What Is SCADA?

SCADA stands for supervisory control and data acquisition. SCADA networks control and monitor the critical utility and process control infrastructures for manufacturing, production, and power generation for utility companies, including electricity, natural gas, oil, water, sewage, and railroads.

The development of SCADA can be traced back to the beginning of the 19 th century through the introduction of telemetry, which involves the transmission and monitoring of data obtained by sensing real-time conditions. Since the inception of telemetry, SCADA networks have become popular to control electrical and other infrastructure systems. An example of early telemetry is ComEd, one of the largest electric utility companies, that developed a system to monitor electrical loads on its power grid.

The following are common SCADA components:

• Remote terminal unit (RTU) A device used to convert analog and discrete measurements to digital information, such as an instruction to open a switch or valve.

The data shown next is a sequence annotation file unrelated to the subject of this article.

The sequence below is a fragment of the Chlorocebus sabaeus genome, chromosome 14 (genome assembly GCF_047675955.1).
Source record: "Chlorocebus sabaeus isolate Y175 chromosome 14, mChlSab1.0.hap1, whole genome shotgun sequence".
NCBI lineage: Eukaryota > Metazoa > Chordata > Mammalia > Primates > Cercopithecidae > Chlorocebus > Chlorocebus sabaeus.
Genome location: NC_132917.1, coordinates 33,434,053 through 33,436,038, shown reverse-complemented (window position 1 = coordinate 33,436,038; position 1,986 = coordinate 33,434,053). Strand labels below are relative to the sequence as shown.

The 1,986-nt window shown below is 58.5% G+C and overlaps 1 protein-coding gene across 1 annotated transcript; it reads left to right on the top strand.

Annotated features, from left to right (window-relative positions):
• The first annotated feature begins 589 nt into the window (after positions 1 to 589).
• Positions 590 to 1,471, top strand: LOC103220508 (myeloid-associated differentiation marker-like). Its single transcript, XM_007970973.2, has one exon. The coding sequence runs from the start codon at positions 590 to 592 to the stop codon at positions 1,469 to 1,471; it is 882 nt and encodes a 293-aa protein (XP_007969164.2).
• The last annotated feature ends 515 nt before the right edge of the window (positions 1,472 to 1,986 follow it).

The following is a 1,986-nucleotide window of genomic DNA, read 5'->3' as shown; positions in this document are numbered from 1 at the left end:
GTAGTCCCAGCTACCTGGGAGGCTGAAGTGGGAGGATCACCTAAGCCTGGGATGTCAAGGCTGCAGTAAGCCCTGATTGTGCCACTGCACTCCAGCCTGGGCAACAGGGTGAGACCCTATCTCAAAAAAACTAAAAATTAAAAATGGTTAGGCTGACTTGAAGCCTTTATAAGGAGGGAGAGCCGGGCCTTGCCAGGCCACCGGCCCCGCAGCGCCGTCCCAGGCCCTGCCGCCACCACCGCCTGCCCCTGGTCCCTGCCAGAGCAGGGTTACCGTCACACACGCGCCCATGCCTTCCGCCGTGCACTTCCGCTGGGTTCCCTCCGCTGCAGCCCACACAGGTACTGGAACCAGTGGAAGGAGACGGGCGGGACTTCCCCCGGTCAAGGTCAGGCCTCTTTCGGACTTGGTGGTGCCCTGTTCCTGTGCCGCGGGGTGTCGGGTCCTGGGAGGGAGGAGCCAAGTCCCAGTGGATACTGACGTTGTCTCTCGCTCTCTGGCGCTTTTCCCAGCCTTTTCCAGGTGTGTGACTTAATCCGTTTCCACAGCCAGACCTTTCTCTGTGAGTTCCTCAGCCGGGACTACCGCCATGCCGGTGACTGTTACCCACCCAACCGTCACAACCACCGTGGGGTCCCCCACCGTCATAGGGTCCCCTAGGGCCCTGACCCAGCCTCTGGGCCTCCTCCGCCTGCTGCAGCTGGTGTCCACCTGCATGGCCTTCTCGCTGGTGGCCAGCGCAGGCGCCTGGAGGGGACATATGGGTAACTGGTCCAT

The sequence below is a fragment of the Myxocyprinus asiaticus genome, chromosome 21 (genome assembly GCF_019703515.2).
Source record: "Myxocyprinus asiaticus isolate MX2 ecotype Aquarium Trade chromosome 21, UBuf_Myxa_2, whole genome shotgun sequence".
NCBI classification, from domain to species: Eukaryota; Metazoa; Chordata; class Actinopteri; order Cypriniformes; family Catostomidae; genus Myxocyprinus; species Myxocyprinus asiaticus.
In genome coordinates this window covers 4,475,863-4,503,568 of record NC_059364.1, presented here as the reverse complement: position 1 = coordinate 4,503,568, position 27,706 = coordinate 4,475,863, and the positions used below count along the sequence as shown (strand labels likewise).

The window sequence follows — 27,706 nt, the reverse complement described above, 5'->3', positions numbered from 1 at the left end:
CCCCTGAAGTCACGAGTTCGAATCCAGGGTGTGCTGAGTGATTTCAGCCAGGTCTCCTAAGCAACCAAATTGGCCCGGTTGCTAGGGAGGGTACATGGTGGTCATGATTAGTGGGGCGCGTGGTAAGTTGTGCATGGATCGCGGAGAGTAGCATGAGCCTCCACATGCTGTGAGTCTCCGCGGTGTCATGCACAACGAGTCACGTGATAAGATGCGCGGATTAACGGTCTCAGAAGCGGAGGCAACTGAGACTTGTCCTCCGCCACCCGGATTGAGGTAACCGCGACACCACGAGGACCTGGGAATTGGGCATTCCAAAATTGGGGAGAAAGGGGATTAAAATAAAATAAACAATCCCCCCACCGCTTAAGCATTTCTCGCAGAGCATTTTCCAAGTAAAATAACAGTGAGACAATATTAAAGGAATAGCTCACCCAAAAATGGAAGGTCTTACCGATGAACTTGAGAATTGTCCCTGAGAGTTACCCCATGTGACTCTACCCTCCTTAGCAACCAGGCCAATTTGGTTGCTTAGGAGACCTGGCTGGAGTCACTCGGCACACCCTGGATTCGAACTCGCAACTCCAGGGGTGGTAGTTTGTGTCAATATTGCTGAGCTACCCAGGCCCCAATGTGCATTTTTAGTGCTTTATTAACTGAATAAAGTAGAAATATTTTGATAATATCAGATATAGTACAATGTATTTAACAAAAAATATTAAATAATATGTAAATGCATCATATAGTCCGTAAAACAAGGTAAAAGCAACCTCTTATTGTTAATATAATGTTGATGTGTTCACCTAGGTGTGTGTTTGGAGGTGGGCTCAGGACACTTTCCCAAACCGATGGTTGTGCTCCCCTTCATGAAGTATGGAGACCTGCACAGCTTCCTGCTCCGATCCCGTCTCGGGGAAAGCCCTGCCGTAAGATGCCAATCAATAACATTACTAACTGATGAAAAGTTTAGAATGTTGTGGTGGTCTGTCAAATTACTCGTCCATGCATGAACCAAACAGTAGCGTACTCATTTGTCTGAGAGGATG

• Intelligent electronic device (IED) A microprocessor-based controller that can issue control commands, such as to trip circuit breakers or raise or lower voltage levels if the IED senses voltage, current, or frequency anomalies. Some examples of IEDs are capacitor bank switches, circuit breakers, recloser controllers, transformers, and voltage regulators.

• Programmable logic controller (PLC) Very similar to an RTU in regard to operation, and may have additional intelligence through a real-time operating system (RTOS) with embedded I/O servers, and services such as SSH, FTP, and SNMP enabled.

• Human machine interface (HMI) The graphical representation (or GUI) of the control environment to the administrator.